As defined by Hellriegel and John C. Slocum, an Organization has as its basic duty the responsibility of 'organizing' the workplace in a manner that would bring out the best in the employees as well as work well for the management in terms of productivity and efficiency. Therefore, organizing is the function of the management in creating and structuring a plan of relationships within the organization so that the employees can achieve the numerous goals and plans that the management has set out for them. When the workplace is organized in such a way that this is done at an extremely efficient and optimum level, then the employees as well as the management are happy, and the physical and psychological factors affecting the workplace are well avoided. (Strategic Planning Cycle: Organizational Behavior)
An Organization may be defined as a group of coordinated people who all work together in search and achievement of a particular, common goal. (Hellriegel; Jackson; Slocum, 2002) Organizational behavior is the in-depth study and analysis of the way in which a group of people or an individual act when they are within an organization. The approach that is generally used is the 'system approach' whereby the inter-connections and relationships that are to be found in the analysis of the whole individual or the whole group or the whole organization and the entire social system within the organization are taken into consideration. The entire exercise is conducted in the hope of building better relationships within the organization by achieving the various objectives set out, like for example, the human objectives, the objectives based on the organization, and the various socially applicable objectives. The elements of organizational behavior are based on the philosophy of the management and its values and objectives. These make up the 'culture' of the workplace and the culture determines the workings of the group of employees of the organization.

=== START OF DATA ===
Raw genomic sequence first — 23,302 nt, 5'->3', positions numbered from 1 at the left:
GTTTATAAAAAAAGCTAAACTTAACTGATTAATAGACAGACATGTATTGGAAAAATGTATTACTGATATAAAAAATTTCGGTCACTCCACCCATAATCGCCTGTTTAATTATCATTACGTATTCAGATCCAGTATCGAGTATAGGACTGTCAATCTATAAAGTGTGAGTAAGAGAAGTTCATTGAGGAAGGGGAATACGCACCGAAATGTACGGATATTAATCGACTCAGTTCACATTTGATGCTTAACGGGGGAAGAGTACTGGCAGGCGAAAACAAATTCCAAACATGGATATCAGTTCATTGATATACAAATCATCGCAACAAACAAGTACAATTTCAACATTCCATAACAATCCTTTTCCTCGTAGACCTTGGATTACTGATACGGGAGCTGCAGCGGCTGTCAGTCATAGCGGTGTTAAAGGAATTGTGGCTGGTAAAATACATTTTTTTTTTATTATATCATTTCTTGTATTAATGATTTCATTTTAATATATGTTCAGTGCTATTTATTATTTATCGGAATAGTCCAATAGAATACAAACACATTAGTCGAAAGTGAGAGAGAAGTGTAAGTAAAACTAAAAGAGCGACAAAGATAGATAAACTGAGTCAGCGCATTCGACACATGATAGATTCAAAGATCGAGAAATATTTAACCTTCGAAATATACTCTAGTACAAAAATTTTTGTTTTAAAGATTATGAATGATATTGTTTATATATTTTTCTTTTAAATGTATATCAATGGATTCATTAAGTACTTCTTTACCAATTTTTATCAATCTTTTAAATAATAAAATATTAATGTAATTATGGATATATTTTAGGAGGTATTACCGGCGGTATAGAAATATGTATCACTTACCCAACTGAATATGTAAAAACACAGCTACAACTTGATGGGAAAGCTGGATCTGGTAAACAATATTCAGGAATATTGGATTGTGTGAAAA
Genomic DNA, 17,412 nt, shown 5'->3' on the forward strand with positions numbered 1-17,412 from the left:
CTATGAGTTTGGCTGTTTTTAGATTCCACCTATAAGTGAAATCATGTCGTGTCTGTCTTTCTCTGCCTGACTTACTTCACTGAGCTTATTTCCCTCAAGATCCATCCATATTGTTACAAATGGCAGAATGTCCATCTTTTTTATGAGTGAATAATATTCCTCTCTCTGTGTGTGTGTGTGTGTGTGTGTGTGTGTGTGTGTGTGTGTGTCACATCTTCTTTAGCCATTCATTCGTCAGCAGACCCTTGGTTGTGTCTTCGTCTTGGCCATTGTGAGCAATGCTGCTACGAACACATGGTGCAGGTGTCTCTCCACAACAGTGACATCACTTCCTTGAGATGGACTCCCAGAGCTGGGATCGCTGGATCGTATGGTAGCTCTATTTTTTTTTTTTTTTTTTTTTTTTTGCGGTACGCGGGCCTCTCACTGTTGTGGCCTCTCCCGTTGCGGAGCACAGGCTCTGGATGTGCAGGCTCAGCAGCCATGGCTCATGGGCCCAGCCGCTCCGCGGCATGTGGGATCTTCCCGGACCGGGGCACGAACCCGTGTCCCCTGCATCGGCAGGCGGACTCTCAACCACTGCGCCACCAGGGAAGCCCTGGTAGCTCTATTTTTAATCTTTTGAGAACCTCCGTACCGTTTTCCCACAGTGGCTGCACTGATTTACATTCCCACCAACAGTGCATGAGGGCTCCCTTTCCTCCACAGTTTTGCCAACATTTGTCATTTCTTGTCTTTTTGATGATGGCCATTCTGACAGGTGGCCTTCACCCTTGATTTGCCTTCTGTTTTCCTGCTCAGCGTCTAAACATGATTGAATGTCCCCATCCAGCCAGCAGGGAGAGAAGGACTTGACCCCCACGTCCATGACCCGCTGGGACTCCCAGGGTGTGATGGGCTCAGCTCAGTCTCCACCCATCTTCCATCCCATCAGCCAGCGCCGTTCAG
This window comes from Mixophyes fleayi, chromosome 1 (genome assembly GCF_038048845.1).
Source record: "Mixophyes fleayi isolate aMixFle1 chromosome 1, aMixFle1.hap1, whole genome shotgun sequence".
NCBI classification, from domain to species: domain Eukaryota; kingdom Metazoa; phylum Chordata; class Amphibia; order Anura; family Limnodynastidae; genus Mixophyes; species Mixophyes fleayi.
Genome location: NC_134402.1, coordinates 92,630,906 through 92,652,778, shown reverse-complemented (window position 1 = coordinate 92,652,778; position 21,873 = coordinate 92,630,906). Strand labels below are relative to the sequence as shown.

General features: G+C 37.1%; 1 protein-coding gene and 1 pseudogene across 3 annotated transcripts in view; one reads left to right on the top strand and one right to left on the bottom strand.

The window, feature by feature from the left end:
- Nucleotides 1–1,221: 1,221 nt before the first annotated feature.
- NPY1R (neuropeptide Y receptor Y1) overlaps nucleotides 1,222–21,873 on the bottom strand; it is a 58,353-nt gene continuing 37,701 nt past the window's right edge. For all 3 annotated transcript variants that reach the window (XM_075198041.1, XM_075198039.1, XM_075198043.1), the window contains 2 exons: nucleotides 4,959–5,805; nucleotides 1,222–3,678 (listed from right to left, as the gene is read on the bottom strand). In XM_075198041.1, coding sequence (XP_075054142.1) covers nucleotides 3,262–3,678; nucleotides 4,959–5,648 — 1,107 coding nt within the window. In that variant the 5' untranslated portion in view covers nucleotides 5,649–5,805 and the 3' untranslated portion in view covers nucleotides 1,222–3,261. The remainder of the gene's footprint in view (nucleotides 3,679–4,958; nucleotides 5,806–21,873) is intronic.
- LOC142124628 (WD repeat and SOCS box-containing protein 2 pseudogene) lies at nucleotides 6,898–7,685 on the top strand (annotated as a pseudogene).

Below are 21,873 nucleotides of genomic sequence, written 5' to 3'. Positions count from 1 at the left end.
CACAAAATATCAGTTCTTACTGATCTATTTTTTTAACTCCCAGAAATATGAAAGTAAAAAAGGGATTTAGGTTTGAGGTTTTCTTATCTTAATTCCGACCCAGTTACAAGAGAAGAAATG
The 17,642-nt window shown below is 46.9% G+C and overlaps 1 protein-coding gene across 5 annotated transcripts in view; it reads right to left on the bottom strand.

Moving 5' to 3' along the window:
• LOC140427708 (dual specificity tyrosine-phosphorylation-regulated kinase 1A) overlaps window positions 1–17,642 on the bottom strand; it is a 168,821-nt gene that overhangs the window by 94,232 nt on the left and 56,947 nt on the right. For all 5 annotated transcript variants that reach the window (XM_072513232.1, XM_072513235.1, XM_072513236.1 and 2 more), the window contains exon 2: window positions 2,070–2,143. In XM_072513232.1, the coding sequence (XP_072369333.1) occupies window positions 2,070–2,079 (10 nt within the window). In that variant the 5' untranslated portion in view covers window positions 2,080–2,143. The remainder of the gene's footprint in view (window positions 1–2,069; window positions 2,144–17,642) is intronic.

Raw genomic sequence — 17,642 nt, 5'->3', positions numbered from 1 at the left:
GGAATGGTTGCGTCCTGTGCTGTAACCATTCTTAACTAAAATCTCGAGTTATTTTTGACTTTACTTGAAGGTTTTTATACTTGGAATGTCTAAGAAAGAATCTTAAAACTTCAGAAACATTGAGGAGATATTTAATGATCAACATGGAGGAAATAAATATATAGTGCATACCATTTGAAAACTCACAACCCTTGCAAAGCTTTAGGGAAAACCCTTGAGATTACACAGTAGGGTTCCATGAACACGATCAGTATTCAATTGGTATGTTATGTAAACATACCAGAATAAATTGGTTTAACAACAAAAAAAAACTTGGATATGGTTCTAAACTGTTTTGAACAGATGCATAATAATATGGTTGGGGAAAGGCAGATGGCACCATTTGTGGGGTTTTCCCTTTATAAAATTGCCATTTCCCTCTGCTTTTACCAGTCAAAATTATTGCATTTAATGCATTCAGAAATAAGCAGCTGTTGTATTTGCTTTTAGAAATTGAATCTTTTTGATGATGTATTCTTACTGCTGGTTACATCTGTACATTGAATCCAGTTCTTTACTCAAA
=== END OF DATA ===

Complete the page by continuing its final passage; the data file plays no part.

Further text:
The group dynamics is what constitutes and also determines the 'quality' of the work life of the employees, and the better this is, the better motivated they are in the pursuit and achievement of the goals of the management. The organization generally adopts one particular method of operation. There are several different types of models to choose from and these are the 'autocratic', the 'custodial', the 'supportive', and the 'collegial'. The autocratic, as the name indicates, is the model of organization that is based on the demarcation of authority. The Manager is seen as the most powerful man or Boss, and the employees learn to either fear him or respect him and obey his commands to the best of their ability. An unhealthy dependence on the man in power is established, and this does not and never has given good results. The custodial type of organization is based on a distribution of economic resources with the manager as the leader. The employees find a sense of security in this form of organization and try to depend on the organization to indulge in their sense of peace and security.
The result achieved is a sense of passive co-operation from the employees. In the supportive model, the manager is meant to offer support to the employees of the organization, and there is participation of the employees in a large number of activities within the organization, in a manner that will bring out the team spirit of co-operation and competitiveness among the employees. The employees are recognized and awarded for their efforts by the management. The collegial model is based on the concept of teamwork under the leadership and guidance of the manager. The team of employees learns discipline and behaves according to the guidelines allotted to the team. The result is that the employees learn to self-analyze,…[continue]